The holiday season can be challenging for those in recovery from addiction, especially those in early recovery or attending holiday gatherings after inpatient detox and rehab. Avoiding relapse triggers during the holidays can be difficult due to family obligations and high expectations. However, you can get through the holidays this year by planning to manage or avoid relapse triggers before celebrating.
Why Do People Relapse During the Holidays?
People generally relapse when they are triggered by external factors or internal feelings. A common relapse trigger could be walking past a bar on your way home to work when recovering from alcohol addiction. You can avoid this trigger by finding a new route to work or walking with a sober friend who will intervene if you feel tempted.
However, avoiding triggers during the holidays is more complex. You might need to limit your time with family, turn down invitations, or set boundaries in the moment with loved ones and others. Conversely, your addiction might have created rifts in your relationships that are unmended, and you find yourself alone while it seems that everyone else is celebrating.
You might have family members or friends asking questions about rehab or sobriety that you’d rather not talk about. Others might hand you a drink without knowing or say, “It’s okay just to have one! After all, we’re celebrating!”
Compounding these social pressures could be re-entering environments triggering on their own. If you were abused as a child, returning to your family home could be distressing on its own, without all the social pressure you need to confront all at once. Overall, the holidays can be draining, overwhelming, and upsetting for many in recovery.
Tips to Avoiding Relapse Triggers During the Holidays
Your situation might be different from others, depending upon your support system and family acceptance of your recovery. You also need to consider where you are in your recovery. If this is your first sober holiday, you might be more likely to relapse than others who have developed coping skills. However, if you follow or modify some of the following tips, you can find more success avoiding relapse triggers during the holidays.
#1. You don’t need to go anywhere you do not feel comfortable or safe
- If you don’t feel ready to face family, go to your childhood home, or be around others who might be drinking or using, remember to do what is best for you.
- Your family members might be disappointed, upset, offended, or even angry, but you might need to find alternative ways to celebrate.
#2. Go to support groups meetings during the holidays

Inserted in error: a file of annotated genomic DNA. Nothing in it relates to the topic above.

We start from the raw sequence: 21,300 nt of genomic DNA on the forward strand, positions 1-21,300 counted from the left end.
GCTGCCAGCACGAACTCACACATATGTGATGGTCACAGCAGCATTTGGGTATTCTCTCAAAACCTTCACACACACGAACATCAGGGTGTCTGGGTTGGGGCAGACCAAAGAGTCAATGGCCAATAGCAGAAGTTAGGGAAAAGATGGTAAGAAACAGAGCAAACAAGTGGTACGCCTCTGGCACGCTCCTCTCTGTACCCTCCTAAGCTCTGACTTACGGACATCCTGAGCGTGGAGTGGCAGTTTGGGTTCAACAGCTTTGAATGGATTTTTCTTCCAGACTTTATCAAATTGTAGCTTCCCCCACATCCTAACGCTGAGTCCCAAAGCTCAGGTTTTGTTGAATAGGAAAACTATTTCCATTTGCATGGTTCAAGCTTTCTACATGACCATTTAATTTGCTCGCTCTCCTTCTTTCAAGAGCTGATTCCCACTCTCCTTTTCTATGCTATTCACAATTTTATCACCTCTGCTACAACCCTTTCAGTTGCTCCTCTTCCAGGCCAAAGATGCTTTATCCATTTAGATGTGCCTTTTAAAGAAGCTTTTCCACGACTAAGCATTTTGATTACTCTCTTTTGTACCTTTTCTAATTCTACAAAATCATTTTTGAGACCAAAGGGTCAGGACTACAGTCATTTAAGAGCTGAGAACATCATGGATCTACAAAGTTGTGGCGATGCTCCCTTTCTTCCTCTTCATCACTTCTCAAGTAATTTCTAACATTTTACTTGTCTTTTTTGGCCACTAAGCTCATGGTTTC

- Your peers in support groups might have some of the same reservations about the holidays as you do.
- You might be able to attend a meeting on that day or bring up the idea with your support group.
#3. Have a planned excuse to leave if you feel triggered or overwhelmed
- You might go to a gathering and feel triggered unexpectedly.
- Always have a backup plan just in case because you might underestimate how you feel until you get to your event.
- Some excuses include:
- “I have another friend to visit today.”
- “I have a lot of traveling to do, and best get going.”
- “I can’t be away from my pet for very long and need to get home.”
#4. Volunteer at a shelter or other place in your community
- Volunteering can help you feel good about yourself during the holidays and keep your mind occupied.
- Staying busy and helping others can help you avoid relapse triggers.
#5. Do something for yourself
- If you choose to avoid celebrating with others, plan something for yourself.
- You might cook for yourself, get take-out, watch your favorite movies, focus on hobbies, or go on a hike.
Warning Signs of a Relapse
Relapse usually doesn’t occur suddenly or without any warning signs. You will likely feel cravings or urges before physically using or drinking. During the holidays, you might go through these stages while surrounded by others drinking or using, which could put your sobriety at risk.
According to the Yale Journal of Biological Medicine, relapse occurs in three stages: emotional, mental, and physical. If you catch your relapse in the emotional or mental stages, you can avoid a physical relapse.
- Emotional relapse:
- You start bottling up emotions, stop sharing during meetings, cancel therapy appointments, focus on other people’s problems, or stop self-care activities.
- You aren’t thinking about using during this stage, but you are no longer participating in your treatment and ongoing recovery.
- Mental relapse:
- You might start thinking of ways to use or drink again during the mental stage.
- You could have thoughts about past behaviors and people associated with your addiction.
- You might glorify or minimize the consequences of your drug or alcohol use.
- Physical relapse:
- During this stage, you might drink or use drugs when you find the opportunity or cannot manage your triggers.
- You might just “slip” and make a one-time mistake; however, you are at a high risk of continuing your addiction if you minimize this slip.
If you are worried about relapsing during the holidays, create a plan, have a supportive friend or sponsor on standby to talk to you, or find other activities that will help you avoid relapse triggers.
Addiction Treatment in Nashville
Relapse prevention is crucial for success in recovery; however, a relapse is not a sign of failure. Even if you have been in recovery for years, you might face new challenges and triggers. Brentwood Springs Detox of Nashville, TN, is here for you if you need to return to treatment after a relapse. Call us today at (615) 560-7545 to learn more.